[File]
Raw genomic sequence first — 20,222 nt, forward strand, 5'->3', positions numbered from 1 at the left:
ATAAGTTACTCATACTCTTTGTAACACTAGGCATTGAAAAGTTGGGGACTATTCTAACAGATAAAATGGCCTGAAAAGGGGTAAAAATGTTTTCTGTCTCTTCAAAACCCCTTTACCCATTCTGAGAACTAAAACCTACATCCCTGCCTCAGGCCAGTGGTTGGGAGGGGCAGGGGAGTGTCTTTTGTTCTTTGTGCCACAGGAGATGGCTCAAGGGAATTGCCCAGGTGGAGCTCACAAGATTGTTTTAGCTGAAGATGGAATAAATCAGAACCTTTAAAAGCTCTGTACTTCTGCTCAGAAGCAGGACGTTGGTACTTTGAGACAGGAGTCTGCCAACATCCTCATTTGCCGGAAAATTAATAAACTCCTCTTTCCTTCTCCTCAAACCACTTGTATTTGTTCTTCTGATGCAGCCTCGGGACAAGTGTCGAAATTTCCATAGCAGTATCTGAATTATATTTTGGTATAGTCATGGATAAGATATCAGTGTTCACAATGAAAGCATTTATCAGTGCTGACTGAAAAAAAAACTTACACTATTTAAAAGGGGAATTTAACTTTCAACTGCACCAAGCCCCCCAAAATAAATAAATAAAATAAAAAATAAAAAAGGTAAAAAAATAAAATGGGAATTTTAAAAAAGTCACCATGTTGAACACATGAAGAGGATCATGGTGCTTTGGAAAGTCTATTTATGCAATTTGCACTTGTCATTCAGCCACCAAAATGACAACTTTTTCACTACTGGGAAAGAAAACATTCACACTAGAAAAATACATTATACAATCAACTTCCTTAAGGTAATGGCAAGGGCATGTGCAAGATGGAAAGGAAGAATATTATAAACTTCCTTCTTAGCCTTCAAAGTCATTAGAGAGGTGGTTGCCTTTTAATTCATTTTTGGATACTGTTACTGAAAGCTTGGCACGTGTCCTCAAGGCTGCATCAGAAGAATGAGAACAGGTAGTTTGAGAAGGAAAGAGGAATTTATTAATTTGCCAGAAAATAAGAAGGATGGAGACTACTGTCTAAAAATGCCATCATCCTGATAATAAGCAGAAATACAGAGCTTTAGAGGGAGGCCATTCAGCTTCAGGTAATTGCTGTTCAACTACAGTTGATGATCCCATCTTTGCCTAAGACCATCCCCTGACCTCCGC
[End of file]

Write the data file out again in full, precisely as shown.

Raw genomic sequence first — 20,222 nt, forward strand, 5'->3', positions numbered from 1 at the left:
ATAAGTTACTCATACTCTTTGTAACACTAGGCATTGAAAAGTTGGGGACTATTCTAACAGATAAAATGGCCTGAAAAGGGGTAAAAATGTTTTCTGTCTCTTCAAAACCCCTTTACCCATTCTGAGAACTAAAACCTACATCCCTGCCTCAGGCCAGTGGTTGGGAGGGGCAGGGGAGTGTCTTTTGTTCTTTGTGCCACAGGAGATGGCTCAAGGGAATTGCCCAGGTGGAGCTCACAAGATTGTTTTAGCTGAAGATGGAATAAATCAGAACCTTTAAAAGCTCTGTACTTCTGCTCAGAAGCAGGACGTTGGTACTTTGAGACAGGAGTCTGCCAACATCCTCATTTGCCGGAAAATTAATAAACTCCTCTTTCCTTCTCCTCAAACCACTTGTATTTGTTCTTCTGATGCAGCCTCGGGACAAGTGTCGAAATTTCCATAGCAGTATCTGAATTATATTTTGGTATAGTCATGGATAAGATATCAGTGTTCACAATGAAAGCATTTATCAGTGCTGACTGAAAAAAAAACTTACACTATTTAAAAGGGGAATTTAACTTTCAACTGCACCAAGCCCCCCAAAATAAATAAATAAAATAAAAAATAAAAAAGGTAAAAAAATAAAATGGGAATTTTAAAAAAGTCACCATGTTGAACACATGAAGAGGATCATGGTGCTTTGGAAAGTCTATTTATGCAATTTGCACTTGTCATTCAGCCACCAAAATGACAACTTTTTCACTACTGGGAAAGAAAACATTCACACTAGAAAAATACATTATACAATCAACTTCCTTAAGGTAATGGCAAGGGCATGTGCAAGATGGAAAGGAAGAATATTATAAACTTCCTTCTTAGCCTTCAAAGTCATTAGAGAGGTGGTTGCCTTTTAATTCATTTTTGGATACTGTTACTGAAAGCTTGGCACGTGTCCTCAAGGCTGCATCAGAAGAATGAGAACAGGTAGTTTGAGAAGGAAAGAGGAATTTATTAATTTGCCAGAAAATAAGAAGGATGGAGACTACTGTCTAAAAATGCCATCATCCTGATAATAAGCAGAAATACAGAGCTTTAGAGGGAGGCCATTCAGCTTCAGGTAATTGCTGTTCAACTACAGTTGATGATCCCATCTTTGCCTAAGACCATCCCCTGACCTCCGC